(b) Otters are trusting and optimistic, and they like variety, are creative, fun-loving, risk takers, and they avoid details; (c) Golden Retrievers like a predictable work environment, and they tend to be good listeners, thoughtful, patient, nurturing, and they dislike change and conflict; and (d) Beavers like to follow established rules, and they are predictable, orderly, factual, detailed, and analytical. The on-line assessment provides strengths and limitations of each collaborative style as well as ways to work most effectively with these styles. Once again, the key to collaborating with others who have styles different than
your own is to recognize their style and adjust your style accordingly to provide what they need.
Miscisin (2001) differentiated among the four following styles using a color analogy: (a) Oranges are individuals who are energetic, playful, desire change and are master negotiators; (b) Blues are individuals who are caretakers, optimistic, passionate, and enthusiastic; (c) Greens are individuals who are problem solvers, analytical, perfectionists, and logical; and (d) Golds are prepared, detailed oriented, conscientious, and have a strong sense of duty.
Table 1: Summary of Collaboration Styles
Trent and Cox (2006)
Directors need to control and achieve, so respect the agenda, maintain a business approach, and when possible allow them to make the decision.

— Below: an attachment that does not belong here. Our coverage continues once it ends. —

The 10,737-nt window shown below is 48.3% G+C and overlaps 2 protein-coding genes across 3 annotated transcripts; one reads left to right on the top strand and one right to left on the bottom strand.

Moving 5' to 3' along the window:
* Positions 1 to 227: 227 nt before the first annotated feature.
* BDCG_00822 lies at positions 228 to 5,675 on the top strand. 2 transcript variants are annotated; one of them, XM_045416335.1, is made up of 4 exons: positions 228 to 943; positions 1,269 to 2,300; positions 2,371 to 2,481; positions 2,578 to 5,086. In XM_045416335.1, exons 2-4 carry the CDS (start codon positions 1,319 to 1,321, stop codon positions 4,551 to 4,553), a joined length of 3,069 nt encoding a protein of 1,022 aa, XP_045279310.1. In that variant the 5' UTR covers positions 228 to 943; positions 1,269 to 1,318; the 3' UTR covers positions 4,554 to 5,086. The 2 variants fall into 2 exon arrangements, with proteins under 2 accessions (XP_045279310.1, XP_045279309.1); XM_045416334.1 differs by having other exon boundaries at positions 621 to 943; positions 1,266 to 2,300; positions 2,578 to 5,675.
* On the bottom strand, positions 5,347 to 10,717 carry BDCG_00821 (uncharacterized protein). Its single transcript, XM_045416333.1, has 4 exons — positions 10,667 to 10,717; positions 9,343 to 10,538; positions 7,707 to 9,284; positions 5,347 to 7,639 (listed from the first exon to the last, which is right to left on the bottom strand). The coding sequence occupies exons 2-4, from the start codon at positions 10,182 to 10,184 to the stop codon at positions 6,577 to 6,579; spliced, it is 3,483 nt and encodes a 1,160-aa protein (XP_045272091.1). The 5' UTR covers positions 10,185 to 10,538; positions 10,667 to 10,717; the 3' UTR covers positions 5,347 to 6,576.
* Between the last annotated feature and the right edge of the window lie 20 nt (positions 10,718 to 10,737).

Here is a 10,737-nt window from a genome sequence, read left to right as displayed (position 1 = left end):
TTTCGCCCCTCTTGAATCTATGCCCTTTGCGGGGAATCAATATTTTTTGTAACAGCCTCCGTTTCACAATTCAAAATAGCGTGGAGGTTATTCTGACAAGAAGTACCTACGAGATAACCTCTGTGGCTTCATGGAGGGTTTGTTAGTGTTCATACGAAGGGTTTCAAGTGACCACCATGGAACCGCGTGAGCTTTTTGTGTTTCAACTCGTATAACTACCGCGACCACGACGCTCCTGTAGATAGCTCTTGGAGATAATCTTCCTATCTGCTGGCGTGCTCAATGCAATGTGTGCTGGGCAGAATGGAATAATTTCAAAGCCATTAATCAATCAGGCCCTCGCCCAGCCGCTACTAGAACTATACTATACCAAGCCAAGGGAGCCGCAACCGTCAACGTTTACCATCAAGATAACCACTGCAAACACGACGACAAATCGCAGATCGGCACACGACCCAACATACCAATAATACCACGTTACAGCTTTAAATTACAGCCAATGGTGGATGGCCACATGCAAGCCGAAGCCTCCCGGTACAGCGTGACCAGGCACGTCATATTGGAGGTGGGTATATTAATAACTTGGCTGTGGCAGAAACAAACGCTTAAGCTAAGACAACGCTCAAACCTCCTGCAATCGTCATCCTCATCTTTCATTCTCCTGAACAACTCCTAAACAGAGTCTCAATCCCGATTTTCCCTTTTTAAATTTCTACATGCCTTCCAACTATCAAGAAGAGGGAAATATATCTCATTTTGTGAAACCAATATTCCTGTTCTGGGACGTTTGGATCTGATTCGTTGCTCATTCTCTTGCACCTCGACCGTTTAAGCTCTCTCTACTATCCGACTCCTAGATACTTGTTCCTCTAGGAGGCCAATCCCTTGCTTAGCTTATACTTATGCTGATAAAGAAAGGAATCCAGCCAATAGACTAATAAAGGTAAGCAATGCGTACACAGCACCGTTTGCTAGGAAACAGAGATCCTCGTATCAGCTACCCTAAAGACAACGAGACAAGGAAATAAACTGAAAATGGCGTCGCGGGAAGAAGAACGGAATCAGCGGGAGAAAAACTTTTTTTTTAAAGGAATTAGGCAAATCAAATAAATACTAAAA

Socializers like admiration and acknowledgment, so compliment them, do things together, and vary the routine.
Lions are demanding, driving, competitive, and responsible, so be prepared and organized.
Otters are inspiring, enthusiastic, optimistic, and trusting, so ask feeling questions and avoid too many details.
Oranges value freedom, so be dynamic, clear, open-minded, and spontaneous.
Blues value relationship, so provide individual attention, and be caring, sincere, pleasant, and approachable.
Relaters are risk-aversive, so discuss changes early, establish security through friendship and cooperation, and establish a personal and relaxed environment.
Golden Retrievers are passive, predictable, consistent, and steady, so allow them to focus on one project at a time, ask "how" questions, and do not force them to respond quickly.
Greens value competency, so understand their necessity to
question your knowledge and facts and be precise, analytical, and ready for questions. Also, honor their need for privacy.
Thinkers are systematic and detail oriented, so provide details, be exact, be very clear on each teacher's roles, and over plan lessons.
Beavers are cautious, neat, exacting, and dependent, so be organized, accurate, and realistic.
Golds value responsibility, so count on them, show how much you value their efforts, and be accurate, consistent, organized, and reverent of traditions.
In summary, knowing your style, and that of your co-teacher, is an important first step in respecting and honoring each other and minimizing unnecessary conflict. Clearly, each style responds and reacts differently and
needs different supports to feel validated and understood. Table 1 summarizes information about these various styles from these three inventories.